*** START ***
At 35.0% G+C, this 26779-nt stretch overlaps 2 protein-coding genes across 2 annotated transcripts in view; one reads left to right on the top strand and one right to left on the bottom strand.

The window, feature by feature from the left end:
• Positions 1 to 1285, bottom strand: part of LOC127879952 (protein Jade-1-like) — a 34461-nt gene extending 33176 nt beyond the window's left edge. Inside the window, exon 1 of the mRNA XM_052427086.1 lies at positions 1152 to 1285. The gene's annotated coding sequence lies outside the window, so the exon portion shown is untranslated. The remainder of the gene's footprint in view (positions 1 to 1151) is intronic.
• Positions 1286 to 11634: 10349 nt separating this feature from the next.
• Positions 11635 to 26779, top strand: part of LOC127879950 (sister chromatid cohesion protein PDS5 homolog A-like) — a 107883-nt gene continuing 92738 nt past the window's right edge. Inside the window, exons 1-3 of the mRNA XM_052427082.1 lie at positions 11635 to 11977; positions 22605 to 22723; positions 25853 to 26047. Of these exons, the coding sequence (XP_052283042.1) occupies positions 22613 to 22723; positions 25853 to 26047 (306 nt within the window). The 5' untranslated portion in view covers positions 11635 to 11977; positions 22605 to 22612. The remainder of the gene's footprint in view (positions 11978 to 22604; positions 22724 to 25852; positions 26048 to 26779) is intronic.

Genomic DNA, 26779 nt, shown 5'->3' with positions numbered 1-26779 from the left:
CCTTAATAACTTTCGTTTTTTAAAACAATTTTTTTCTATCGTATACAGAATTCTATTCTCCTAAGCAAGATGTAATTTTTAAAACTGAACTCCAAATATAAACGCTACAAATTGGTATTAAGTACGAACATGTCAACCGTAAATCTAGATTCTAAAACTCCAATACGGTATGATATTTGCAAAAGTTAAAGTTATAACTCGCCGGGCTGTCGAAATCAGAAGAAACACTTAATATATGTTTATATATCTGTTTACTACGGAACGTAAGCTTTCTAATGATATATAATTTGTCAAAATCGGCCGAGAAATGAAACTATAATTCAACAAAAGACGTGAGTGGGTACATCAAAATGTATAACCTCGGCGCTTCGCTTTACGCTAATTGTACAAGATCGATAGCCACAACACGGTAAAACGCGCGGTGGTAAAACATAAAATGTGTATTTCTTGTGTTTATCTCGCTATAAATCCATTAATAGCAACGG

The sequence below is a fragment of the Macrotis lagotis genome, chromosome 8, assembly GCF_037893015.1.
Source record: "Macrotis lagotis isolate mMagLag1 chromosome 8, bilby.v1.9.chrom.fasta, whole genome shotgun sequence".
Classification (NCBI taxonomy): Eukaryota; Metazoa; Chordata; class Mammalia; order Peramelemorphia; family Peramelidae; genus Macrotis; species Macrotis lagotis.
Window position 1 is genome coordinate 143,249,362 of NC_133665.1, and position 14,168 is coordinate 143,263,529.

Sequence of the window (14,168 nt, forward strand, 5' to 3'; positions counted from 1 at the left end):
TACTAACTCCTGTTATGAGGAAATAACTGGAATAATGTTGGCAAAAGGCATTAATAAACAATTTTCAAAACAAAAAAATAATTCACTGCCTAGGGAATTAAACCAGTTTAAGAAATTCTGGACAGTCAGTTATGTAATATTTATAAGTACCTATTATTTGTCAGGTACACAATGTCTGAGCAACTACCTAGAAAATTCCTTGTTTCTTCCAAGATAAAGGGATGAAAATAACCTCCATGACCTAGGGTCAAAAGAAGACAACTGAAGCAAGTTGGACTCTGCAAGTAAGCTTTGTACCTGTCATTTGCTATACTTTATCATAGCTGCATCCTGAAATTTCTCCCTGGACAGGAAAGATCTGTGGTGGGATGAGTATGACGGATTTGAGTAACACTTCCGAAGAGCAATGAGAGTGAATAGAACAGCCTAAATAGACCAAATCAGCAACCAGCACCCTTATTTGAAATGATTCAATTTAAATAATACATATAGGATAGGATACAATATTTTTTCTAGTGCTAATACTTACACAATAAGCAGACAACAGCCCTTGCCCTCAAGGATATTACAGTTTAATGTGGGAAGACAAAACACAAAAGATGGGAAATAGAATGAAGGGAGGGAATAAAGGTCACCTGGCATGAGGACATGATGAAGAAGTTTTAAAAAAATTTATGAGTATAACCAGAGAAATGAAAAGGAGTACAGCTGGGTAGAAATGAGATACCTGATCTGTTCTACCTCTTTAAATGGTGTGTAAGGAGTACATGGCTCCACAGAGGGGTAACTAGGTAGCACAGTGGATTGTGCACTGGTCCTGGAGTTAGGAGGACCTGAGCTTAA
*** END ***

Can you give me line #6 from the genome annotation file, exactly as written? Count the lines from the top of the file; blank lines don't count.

Genomic DNA, 26779 nt, shown 5'->3' with positions numbered 1-26779 from the left: